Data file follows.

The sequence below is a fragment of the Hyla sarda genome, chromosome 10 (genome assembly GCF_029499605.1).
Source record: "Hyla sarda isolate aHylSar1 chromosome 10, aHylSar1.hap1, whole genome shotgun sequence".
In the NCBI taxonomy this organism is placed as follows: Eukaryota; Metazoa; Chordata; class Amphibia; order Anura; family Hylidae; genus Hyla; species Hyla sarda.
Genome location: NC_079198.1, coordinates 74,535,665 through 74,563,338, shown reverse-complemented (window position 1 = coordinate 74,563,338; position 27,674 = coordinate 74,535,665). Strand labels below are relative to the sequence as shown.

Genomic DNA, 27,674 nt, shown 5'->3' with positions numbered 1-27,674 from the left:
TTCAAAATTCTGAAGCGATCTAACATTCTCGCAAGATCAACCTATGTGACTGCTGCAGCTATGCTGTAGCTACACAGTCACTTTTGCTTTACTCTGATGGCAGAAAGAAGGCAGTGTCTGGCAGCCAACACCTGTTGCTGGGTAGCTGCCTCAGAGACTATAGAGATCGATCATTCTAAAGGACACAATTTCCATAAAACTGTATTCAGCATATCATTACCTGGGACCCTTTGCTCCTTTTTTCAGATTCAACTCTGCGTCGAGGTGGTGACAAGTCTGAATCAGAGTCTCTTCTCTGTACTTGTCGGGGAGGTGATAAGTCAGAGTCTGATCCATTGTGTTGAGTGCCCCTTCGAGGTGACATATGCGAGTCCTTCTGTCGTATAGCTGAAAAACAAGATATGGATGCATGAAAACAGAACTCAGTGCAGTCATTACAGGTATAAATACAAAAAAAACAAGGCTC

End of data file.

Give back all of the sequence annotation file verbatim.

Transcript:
The sequence below is a fragment of the Hyla sarda genome, chromosome 10 (genome assembly GCF_029499605.1).
Source record: "Hyla sarda isolate aHylSar1 chromosome 10, aHylSar1.hap1, whole genome shotgun sequence".
In the NCBI taxonomy this organism is placed as follows: Eukaryota; Metazoa; Chordata; class Amphibia; order Anura; family Hylidae; genus Hyla; species Hyla sarda.
Genome location: NC_079198.1, coordinates 74,535,665 through 74,563,338, shown reverse-complemented (window position 1 = coordinate 74,563,338; position 27,674 = coordinate 74,535,665). Strand labels below are relative to the sequence as shown.

Genomic DNA, 27,674 nt, shown 5'->3' with positions numbered 1-27,674 from the left:
TTCAAAATTCTGAAGCGATCTAACATTCTCGCAAGATCAACCTATGTGACTGCTGCAGCTATGCTGTAGCTACACAGTCACTTTTGCTTTACTCTGATGGCAGAAAGAAGGCAGTGTCTGGCAGCCAACACCTGTTGCTGGGTAGCTGCCTCAGAGACTATAGAGATCGATCATTCTAAAGGACACAATTTCCATAAAACTGTATTCAGCATATCATTACCTGGGACCCTTTGCTCCTTTTTTCAGATTCAACTCTGCGTCGAGGTGGTGACAAGTCTGAATCAGAGTCTCTTCTCTGTACTTGTCGGGGAGGTGATAAGTCAGAGTCTGATCCATTGTGTTGAGTGCCCCTTCGAGGTGACATATGCGAGTCCTTCTGTCGTATAGCTGAAAAACAAGATATGGATGCATGAAAACAGAACTCAGTGCAGTCATTACAGGTATAAATACAAAAAAAACAAGGCTC